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Measurement of risk taking from developmental, economic, and neuroscience perspectives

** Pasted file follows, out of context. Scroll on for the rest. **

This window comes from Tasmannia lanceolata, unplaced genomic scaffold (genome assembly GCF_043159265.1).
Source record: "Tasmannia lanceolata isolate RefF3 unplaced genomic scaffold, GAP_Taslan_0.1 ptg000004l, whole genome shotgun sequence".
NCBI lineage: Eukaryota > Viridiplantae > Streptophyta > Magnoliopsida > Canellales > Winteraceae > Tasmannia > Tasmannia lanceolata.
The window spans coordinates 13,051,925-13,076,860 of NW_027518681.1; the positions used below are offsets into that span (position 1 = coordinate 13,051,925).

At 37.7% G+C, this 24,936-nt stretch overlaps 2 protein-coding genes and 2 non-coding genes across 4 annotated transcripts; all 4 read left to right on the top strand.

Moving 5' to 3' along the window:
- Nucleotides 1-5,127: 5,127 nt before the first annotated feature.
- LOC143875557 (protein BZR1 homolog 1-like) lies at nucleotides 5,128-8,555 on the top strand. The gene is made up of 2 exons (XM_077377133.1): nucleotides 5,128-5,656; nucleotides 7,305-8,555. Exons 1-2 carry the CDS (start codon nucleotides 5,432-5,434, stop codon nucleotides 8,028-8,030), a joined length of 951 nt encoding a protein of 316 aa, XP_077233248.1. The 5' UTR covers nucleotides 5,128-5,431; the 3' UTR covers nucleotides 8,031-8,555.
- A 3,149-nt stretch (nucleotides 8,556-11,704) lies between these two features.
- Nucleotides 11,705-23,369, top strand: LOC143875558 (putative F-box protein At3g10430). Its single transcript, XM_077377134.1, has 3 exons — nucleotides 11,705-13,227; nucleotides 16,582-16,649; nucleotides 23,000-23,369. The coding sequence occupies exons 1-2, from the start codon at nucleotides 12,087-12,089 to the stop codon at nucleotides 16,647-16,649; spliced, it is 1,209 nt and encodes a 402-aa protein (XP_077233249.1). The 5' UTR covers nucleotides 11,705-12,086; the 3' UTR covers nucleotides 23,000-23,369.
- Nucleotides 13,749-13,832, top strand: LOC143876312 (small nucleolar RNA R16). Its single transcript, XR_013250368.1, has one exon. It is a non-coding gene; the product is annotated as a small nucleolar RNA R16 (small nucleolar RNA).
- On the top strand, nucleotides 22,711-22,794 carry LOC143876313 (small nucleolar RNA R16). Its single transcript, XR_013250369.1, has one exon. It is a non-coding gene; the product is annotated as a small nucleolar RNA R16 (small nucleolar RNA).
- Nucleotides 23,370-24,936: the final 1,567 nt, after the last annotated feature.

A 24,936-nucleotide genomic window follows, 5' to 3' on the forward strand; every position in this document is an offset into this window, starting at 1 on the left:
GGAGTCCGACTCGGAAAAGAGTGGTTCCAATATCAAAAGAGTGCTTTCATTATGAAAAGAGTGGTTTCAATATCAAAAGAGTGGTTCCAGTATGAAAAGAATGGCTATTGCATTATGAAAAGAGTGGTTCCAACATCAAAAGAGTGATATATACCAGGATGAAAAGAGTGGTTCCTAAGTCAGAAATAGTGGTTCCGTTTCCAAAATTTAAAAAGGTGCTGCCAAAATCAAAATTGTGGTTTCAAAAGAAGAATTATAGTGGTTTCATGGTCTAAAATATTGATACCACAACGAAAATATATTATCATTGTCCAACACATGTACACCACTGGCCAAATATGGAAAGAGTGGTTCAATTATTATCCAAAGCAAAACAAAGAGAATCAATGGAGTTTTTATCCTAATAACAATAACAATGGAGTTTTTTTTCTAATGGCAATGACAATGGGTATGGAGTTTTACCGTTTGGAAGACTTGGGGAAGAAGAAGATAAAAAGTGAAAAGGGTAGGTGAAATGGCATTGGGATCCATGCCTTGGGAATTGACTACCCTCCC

In a recent review of adolescent risk taking, Romer, Reyna & Satterthwaite (2017) argued that although adolescents are stereotyped as maladaptive risk takers, they are more likely to explore novel behaviors than adults. In this chapter, we examine how adolescents make decisions compared to children and adults under conditions where they know the risks and where the risks are more ambiguous. The distinction between known risks and ambiguous risks is important for understanding adolescent risk taking because many of the risks they take are likely to be in situations where they don’t know what is likely to happen to them, such as starting a new friendship or trying a drug. Our review finds that the ability to take adaptive risks increases with cognitive development. In addition, although adolescents may take more risks than adults when the potential outcomes are likely to be favorable, they also take fewer risks than adults when the likely outcomes are unfavorable. In situations where the risks are ambiguous, they are more likely to explore than adults. It is important therefore to consider both the degree of known risk and the favorability of the likely outcomes in order to understand adolescent risk taking. The stereotype that adolescents take more maladaptive risks than children or adults is not supported by our review.